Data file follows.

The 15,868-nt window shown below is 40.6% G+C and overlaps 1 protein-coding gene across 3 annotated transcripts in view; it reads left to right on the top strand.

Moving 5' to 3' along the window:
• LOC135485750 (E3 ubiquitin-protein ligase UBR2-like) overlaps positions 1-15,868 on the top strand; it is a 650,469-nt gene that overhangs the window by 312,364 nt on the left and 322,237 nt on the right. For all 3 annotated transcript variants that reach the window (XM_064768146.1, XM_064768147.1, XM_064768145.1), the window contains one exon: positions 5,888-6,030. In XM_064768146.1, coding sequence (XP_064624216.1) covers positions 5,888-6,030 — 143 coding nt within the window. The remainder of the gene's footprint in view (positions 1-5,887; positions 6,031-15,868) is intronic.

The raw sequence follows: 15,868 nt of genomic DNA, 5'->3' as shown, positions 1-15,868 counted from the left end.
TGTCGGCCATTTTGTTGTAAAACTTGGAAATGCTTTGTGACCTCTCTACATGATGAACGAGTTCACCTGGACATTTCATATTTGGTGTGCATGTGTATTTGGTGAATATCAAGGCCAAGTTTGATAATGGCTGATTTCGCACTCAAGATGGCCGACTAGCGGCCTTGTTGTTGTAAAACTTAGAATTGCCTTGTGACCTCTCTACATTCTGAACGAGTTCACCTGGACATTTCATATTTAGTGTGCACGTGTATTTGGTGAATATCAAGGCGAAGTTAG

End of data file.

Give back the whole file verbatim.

The 15,868-nt window shown below is 40.6% G+C and overlaps 1 protein-coding gene across 3 annotated transcripts in view; it reads left to right on the top strand.

Moving 5' to 3' along the window:
• LOC135485750 (E3 ubiquitin-protein ligase UBR2-like) overlaps positions 1-15,868 on the top strand; it is a 650,469-nt gene that overhangs the window by 312,364 nt on the left and 322,237 nt on the right. For all 3 annotated transcript variants that reach the window (XM_064768146.1, XM_064768147.1, XM_064768145.1), the window contains one exon: positions 5,888-6,030. In XM_064768146.1, coding sequence (XP_064624216.1) covers positions 5,888-6,030 — 143 coding nt within the window. The remainder of the gene's footprint in view (positions 1-5,887; positions 6,031-15,868) is intronic.

The raw sequence follows: 15,868 nt of genomic DNA, 5'->3' as shown, positions 1-15,868 counted from the left end.
TGTCGGCCATTTTGTTGTAAAACTTGGAAATGCTTTGTGACCTCTCTACATGATGAACGAGTTCACCTGGACATTTCATATTTGGTGTGCATGTGTATTTGGTGAATATCAAGGCCAAGTTTGATAATGGCTGATTTCGCACTCAAGATGGCCGACTAGCGGCCTTGTTGTTGTAAAACTTAGAATTGCCTTGTGACCTCTCTACATTCTGAACGAGTTCACCTGGACATTTCATATTTAGTGTGCACGTGTATTTGGTGAATATCAAGGCGAAGTTAG